Saturday, January 06, 2007

Victims, Veterans, and Victors

Something has niggled at the back of my head from the days when I founded in September 1995. Something that wouldn't quite lay still. But I just couldn't put my finger on it, until the last couple of months.

I'm just not "anti-cult."

Heck, I like John Travolta's movies -- I don't care if he is a Scientologist. Ditto for David Lynch and TM.

I think some of the people I met in the TM movement were some of the finest I've met anywhere. Whether they realize it or not, to the hard-core believer, TM is their religion, their world view. It must hurt like hell to see it torn to shreds. Even worse to be ridiculed in front of the Internet.

I'm not willing to live in fear of taboo-laden groups like Scientology and TM. Nor am I willing to run away from all forms of spirituality. I want to stand for something, not just spend my life obsessing on my "enemy's" shortcomings.

Don't get me wrong. I'm not wimping out. Just thinking out loud.

I found that when a friend asked what I was doing with my career, I would sheepishly mumble, "I'm working with an anti-cult group."

When I caught myself doing this, it was a real danger signal to me.

I thought, "What is it I really want to do here? What do I want to be my life's work? I've been given an extraordinary opportunity. I have to grab hold of this."

What I came up with: I don't care what people believe. The last thing we need is another excuse to persecute unpopular religions or ethnic groups. I'm not interested in hurting people.

If I'm going to do this I want to spread a little joy.

Finally, I just don't think of myself as a victim. I'm tired of people offering me the eyes-downcast type of condolences usually reserved for the bereaved. I feel, in fact, somewhat condescended to.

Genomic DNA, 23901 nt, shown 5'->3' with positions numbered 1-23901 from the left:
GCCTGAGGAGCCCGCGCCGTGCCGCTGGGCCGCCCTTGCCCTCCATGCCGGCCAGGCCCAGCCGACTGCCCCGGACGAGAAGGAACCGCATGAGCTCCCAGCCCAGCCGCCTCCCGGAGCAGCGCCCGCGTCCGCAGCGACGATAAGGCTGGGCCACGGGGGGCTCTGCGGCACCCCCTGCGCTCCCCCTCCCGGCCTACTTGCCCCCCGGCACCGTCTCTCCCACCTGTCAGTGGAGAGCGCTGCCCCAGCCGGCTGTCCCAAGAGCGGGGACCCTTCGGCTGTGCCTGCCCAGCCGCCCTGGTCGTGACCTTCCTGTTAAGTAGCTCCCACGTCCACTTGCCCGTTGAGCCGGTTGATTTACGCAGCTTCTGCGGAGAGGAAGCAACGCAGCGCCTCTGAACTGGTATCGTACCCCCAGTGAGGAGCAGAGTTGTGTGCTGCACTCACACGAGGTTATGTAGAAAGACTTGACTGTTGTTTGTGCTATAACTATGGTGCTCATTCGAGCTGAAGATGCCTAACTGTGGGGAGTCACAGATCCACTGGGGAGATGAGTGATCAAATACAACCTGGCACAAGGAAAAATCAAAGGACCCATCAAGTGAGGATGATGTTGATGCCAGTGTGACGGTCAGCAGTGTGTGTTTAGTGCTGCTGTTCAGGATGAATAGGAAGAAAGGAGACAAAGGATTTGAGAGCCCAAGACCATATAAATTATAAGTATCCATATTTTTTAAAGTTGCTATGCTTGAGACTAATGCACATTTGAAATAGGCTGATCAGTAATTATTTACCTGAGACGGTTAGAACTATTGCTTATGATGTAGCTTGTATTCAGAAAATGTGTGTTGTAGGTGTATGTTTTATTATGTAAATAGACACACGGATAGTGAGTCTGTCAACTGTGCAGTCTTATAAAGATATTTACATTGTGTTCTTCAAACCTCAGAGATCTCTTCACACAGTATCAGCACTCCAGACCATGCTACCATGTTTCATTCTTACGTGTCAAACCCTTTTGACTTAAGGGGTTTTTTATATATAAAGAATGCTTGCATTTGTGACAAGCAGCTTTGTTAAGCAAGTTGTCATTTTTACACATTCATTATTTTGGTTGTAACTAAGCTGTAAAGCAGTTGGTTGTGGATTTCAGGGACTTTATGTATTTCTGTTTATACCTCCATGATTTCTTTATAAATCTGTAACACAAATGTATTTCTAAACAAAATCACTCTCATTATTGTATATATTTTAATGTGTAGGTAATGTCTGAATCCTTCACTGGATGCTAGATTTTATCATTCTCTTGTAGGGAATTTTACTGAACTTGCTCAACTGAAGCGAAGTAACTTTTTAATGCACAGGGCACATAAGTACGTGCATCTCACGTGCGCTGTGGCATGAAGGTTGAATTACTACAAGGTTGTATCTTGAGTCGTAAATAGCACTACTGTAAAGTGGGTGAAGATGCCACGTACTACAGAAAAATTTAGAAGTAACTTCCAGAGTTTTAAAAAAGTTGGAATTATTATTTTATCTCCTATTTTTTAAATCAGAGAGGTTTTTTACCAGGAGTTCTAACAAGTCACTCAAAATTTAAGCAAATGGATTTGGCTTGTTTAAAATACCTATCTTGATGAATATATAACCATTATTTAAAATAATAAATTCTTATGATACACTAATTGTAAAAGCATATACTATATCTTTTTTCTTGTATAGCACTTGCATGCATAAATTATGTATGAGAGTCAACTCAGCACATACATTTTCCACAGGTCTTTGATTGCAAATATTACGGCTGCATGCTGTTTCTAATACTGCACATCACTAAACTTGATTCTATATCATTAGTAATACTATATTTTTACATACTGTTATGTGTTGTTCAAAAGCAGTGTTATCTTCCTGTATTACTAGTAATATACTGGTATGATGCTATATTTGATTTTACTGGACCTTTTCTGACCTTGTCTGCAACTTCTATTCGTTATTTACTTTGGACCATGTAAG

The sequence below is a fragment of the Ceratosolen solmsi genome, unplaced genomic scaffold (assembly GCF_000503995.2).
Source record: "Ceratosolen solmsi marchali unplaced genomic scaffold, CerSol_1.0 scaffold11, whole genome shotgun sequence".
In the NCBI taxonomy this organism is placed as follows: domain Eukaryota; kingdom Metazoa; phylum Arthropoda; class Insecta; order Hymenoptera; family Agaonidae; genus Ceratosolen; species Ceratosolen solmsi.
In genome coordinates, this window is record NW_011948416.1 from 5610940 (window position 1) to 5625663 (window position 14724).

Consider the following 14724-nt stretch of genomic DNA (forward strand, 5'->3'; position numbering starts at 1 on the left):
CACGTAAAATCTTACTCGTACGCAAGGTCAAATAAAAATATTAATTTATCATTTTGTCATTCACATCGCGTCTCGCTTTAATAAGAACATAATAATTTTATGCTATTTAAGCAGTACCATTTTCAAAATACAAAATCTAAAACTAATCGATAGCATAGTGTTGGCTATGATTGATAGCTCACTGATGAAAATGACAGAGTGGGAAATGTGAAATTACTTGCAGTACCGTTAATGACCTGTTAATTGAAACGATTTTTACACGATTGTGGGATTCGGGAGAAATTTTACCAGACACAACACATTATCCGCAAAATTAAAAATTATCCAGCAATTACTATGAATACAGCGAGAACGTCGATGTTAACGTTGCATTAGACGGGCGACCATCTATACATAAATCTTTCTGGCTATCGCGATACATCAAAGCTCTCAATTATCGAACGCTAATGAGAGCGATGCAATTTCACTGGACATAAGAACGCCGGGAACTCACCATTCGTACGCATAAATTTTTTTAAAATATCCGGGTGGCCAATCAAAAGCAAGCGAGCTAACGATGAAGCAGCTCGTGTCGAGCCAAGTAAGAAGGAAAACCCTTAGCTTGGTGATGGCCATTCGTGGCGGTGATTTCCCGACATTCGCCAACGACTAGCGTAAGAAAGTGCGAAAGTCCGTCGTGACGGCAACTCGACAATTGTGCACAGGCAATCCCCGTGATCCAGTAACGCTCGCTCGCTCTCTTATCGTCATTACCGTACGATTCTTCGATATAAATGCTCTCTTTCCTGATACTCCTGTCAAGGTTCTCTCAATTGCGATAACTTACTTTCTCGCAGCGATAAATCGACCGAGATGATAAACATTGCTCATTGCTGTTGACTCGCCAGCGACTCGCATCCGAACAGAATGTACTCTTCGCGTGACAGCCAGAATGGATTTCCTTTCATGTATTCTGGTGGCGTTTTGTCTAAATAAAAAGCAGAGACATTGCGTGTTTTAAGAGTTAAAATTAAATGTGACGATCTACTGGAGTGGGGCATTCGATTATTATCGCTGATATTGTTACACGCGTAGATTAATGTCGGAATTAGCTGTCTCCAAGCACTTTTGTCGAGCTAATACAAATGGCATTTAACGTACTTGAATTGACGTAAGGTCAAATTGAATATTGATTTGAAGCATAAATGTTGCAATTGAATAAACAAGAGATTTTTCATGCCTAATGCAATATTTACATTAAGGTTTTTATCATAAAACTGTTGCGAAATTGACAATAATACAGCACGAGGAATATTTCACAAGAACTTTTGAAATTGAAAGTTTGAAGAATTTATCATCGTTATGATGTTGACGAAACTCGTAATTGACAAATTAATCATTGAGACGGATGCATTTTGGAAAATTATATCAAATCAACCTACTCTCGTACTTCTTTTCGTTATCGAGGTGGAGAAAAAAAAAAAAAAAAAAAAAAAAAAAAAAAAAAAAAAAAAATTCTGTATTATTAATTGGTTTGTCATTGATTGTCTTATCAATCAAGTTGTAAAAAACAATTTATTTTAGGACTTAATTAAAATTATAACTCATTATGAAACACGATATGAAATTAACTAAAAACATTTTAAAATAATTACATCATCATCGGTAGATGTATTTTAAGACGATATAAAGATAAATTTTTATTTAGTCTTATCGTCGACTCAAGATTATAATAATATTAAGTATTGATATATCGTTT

Here's the deal:

I don't want to be "anti" anything. I want to be pro-freedoms.

And I don't think anybody exiting a "cult" wants to hear that they're victims. Heck, can you see it? One day you believe you're a god, the next everyone is offering you sympathy because you're somehow damaged?

I think that we former cult members, have something extraordinary to offer future generations.

We went through a tremendous mind-f**k -- and we not only survived, we prospered.

We know things about human nature and the mind that those of you who haven't experienced thought reform can not imagine. Things that the "lay" audiences we talk to will never dream of -- and probably couldn't have survived. (Think of how many never get out who were in as deep as we were!)

I fight for the recognition of a new set of freedoms -- psychological and spiritual freedoms. And the survivors we work with simply won't be victims. They'll be veterans -- and even victors.

The psychological freedoms model is too confined by the cult world. The same model encompasses manipulation by therapists, controlling spouses, clergy, governments. It all began with Lifton's, Singer's, and West's work with returning US soldiers brainwashed in Korea, after all.

The public certainly needs a little wake up call. Most people believe battered women should just walk away. That propaganda was something only practiced during WWII. That suckers somehow asked to be duped out of their life savings and their lives.

I expect much more to say on the question of victims vs. veterans in coming days.

I hope you'll lend me your time and attention and together we can sort these thoughts out.

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